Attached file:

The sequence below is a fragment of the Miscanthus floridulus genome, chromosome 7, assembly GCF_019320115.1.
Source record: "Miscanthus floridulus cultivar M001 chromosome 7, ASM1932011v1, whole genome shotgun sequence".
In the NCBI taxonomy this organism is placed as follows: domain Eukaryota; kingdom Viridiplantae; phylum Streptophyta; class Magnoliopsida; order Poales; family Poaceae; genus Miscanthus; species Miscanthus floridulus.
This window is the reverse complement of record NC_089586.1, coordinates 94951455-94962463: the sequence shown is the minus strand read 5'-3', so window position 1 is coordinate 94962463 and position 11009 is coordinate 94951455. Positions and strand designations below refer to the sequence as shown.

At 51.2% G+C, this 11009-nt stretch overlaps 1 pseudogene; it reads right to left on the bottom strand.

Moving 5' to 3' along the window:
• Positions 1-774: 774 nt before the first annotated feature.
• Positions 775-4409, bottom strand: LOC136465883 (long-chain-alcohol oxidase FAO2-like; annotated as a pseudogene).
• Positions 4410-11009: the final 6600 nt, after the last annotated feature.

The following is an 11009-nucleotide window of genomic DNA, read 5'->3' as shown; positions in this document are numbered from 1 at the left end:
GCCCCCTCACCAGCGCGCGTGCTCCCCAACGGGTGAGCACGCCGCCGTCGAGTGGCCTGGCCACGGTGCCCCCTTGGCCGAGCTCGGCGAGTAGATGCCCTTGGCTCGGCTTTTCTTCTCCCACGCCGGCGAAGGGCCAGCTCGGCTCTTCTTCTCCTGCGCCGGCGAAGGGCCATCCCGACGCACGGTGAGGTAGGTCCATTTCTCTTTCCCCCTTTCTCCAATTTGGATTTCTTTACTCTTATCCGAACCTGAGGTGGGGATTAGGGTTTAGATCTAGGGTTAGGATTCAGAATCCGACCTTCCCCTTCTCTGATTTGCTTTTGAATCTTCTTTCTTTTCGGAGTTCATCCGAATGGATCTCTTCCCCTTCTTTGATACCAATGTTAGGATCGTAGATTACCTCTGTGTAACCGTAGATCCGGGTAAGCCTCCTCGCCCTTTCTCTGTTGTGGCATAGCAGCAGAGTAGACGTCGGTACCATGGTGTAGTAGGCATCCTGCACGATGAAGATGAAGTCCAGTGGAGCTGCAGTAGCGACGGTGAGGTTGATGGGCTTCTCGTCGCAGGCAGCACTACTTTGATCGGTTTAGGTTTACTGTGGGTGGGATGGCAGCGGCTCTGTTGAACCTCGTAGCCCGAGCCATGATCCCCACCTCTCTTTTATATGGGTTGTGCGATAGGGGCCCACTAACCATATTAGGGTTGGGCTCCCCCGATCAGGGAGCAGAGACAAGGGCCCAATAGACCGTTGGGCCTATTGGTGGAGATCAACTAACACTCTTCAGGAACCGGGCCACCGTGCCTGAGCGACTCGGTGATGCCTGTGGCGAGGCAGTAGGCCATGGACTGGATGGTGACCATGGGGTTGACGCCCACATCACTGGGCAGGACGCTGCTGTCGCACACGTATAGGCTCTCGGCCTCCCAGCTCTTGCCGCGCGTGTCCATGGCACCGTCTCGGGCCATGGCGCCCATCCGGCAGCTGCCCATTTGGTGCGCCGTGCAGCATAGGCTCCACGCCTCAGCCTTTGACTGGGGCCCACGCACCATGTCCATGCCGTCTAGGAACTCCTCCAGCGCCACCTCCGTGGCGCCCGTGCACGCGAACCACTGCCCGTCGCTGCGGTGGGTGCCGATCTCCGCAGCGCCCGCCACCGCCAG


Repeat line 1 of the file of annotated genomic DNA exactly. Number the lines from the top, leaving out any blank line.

The sequence below is a fragment of the Miscanthus floridulus genome, chromosome 7, assembly GCF_019320115.1.